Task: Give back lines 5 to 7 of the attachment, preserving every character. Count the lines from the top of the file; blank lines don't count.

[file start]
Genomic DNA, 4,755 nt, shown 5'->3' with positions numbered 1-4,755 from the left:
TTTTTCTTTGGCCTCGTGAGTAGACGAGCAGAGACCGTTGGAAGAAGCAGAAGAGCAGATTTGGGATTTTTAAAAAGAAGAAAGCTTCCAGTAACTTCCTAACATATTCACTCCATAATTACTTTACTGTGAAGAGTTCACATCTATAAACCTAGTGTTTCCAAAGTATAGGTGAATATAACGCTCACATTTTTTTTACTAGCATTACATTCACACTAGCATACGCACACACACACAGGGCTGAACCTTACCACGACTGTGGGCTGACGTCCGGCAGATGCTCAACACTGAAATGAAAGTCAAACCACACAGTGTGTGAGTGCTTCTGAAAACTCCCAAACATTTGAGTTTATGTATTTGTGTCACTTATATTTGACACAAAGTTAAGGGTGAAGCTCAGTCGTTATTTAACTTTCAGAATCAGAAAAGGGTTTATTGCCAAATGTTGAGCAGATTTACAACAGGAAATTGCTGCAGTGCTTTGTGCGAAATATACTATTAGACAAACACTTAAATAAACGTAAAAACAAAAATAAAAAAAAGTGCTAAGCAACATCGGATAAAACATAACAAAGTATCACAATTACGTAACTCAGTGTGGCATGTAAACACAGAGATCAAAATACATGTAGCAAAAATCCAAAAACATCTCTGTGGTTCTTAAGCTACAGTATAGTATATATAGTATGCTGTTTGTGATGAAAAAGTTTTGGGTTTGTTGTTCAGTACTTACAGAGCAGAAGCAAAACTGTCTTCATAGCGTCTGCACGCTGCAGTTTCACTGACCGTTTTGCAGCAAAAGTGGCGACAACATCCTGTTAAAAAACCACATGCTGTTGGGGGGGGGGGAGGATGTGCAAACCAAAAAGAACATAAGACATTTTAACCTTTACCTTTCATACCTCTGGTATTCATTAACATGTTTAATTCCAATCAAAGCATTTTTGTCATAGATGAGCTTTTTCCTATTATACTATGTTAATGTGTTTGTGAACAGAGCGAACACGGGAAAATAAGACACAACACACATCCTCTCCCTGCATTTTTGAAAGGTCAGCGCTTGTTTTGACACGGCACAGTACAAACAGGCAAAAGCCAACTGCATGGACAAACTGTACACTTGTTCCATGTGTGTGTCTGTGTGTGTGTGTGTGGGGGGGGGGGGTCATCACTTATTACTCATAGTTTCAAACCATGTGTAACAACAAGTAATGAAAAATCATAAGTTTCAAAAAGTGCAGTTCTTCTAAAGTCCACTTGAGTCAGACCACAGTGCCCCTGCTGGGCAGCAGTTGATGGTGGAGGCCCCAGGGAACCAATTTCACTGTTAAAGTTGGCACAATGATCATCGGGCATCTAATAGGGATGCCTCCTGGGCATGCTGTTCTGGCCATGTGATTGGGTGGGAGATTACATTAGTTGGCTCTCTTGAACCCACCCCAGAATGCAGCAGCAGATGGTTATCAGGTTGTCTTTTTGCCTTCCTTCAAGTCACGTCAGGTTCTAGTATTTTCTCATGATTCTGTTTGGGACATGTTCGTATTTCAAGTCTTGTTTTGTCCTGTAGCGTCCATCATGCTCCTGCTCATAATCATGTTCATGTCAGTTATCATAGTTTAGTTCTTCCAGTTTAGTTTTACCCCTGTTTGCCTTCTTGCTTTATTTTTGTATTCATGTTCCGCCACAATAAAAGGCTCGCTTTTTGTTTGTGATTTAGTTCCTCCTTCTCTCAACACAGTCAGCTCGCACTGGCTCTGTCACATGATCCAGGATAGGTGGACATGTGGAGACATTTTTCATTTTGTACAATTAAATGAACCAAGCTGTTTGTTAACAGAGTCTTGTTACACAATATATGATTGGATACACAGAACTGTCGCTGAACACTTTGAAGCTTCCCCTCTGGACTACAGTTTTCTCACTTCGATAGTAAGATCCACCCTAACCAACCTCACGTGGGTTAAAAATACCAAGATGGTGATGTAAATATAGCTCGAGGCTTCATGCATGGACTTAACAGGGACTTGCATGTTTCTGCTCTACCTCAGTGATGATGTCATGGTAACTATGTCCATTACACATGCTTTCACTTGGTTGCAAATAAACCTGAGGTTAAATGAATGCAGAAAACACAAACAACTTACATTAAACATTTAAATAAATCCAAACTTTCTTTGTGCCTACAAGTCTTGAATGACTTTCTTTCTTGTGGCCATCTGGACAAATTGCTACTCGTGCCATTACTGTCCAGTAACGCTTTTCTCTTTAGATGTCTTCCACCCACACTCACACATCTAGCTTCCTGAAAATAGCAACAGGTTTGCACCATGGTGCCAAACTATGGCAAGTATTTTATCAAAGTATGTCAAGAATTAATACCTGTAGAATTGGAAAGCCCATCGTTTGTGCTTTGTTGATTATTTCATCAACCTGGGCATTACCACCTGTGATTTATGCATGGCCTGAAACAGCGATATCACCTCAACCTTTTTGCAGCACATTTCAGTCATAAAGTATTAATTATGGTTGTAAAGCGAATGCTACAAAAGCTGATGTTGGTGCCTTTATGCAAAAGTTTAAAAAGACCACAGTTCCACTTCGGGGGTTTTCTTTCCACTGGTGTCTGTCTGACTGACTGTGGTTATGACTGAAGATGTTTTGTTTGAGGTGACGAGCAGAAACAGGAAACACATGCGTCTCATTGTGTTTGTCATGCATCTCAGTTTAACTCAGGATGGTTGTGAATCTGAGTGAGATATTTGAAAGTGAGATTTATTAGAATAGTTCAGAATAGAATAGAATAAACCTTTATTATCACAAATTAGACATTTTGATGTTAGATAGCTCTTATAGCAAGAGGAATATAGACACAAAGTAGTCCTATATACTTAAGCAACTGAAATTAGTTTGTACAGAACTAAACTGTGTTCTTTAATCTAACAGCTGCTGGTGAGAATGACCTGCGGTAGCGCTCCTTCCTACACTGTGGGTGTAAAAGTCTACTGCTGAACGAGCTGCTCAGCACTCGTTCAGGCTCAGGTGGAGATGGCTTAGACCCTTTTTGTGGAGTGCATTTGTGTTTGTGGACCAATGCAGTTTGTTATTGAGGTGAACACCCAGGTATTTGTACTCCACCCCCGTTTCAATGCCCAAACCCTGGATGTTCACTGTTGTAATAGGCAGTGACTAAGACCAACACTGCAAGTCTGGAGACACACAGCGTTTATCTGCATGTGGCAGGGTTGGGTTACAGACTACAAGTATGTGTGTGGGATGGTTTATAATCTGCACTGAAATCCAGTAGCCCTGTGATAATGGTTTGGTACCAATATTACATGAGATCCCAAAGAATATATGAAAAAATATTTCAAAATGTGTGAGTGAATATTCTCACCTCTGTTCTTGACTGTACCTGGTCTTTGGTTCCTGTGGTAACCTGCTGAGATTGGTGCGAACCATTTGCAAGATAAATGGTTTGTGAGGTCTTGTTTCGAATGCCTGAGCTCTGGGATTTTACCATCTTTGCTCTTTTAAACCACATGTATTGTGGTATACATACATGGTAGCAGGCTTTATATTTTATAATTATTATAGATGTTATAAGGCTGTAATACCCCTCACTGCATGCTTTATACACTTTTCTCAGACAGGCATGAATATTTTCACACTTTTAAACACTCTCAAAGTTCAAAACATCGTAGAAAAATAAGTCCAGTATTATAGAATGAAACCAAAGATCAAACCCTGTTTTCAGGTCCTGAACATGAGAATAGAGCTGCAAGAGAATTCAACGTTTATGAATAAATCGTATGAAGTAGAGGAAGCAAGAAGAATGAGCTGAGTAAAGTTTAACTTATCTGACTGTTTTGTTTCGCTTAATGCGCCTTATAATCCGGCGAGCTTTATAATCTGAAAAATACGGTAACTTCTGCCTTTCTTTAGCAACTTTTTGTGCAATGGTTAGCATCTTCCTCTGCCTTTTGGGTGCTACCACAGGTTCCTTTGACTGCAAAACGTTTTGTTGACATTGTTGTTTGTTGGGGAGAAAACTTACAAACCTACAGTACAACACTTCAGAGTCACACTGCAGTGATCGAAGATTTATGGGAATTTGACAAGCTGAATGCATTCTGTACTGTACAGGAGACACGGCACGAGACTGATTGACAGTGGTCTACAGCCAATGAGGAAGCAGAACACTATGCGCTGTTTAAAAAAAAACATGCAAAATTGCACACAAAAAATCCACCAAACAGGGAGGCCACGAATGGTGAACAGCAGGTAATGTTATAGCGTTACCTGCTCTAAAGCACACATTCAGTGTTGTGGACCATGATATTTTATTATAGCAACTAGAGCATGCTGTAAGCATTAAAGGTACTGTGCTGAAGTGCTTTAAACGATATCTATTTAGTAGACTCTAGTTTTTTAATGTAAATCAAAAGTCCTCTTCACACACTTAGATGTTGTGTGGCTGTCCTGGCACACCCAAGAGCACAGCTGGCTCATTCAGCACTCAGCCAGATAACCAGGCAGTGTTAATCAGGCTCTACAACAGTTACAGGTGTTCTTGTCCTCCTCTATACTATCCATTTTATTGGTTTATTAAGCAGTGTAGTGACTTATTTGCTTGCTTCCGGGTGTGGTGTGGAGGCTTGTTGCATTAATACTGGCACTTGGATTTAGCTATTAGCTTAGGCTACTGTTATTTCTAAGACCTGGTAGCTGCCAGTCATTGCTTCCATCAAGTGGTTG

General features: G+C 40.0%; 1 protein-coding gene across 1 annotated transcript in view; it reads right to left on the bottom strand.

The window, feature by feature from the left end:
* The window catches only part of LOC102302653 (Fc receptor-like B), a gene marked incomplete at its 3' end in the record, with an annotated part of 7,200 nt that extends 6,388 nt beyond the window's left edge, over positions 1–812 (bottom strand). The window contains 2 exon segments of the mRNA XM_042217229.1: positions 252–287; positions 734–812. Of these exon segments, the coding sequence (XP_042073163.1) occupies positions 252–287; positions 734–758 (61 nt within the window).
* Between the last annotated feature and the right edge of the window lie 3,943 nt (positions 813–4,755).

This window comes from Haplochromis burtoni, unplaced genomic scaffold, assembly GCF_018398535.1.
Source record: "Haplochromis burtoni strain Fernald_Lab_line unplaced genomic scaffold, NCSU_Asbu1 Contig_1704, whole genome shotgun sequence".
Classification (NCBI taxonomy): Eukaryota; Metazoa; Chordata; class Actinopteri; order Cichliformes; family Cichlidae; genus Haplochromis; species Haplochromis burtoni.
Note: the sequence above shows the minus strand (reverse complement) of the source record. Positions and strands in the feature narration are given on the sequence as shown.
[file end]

* The window catches only part of LOC102302653 (Fc receptor-like B), a gene marked incomplete at its 3' end in the record, with an annotated part of 7,200 nt that extends 6,388 nt beyond the window's left edge, over positions 1–812 (bottom strand). The window contains 2 exon segments of the mRNA XM_042217229.1: positions 252–287; positions 734–812. Of these exon segments, the coding sequence (XP_042073163.1) occupies positions 252–287; positions 734–758 (61 nt within the window).
* Between the last annotated feature and the right edge of the window lie 3,943 nt (positions 813–4,755).

This window comes from Haplochromis burtoni, unplaced genomic scaffold, assembly GCF_018398535.1.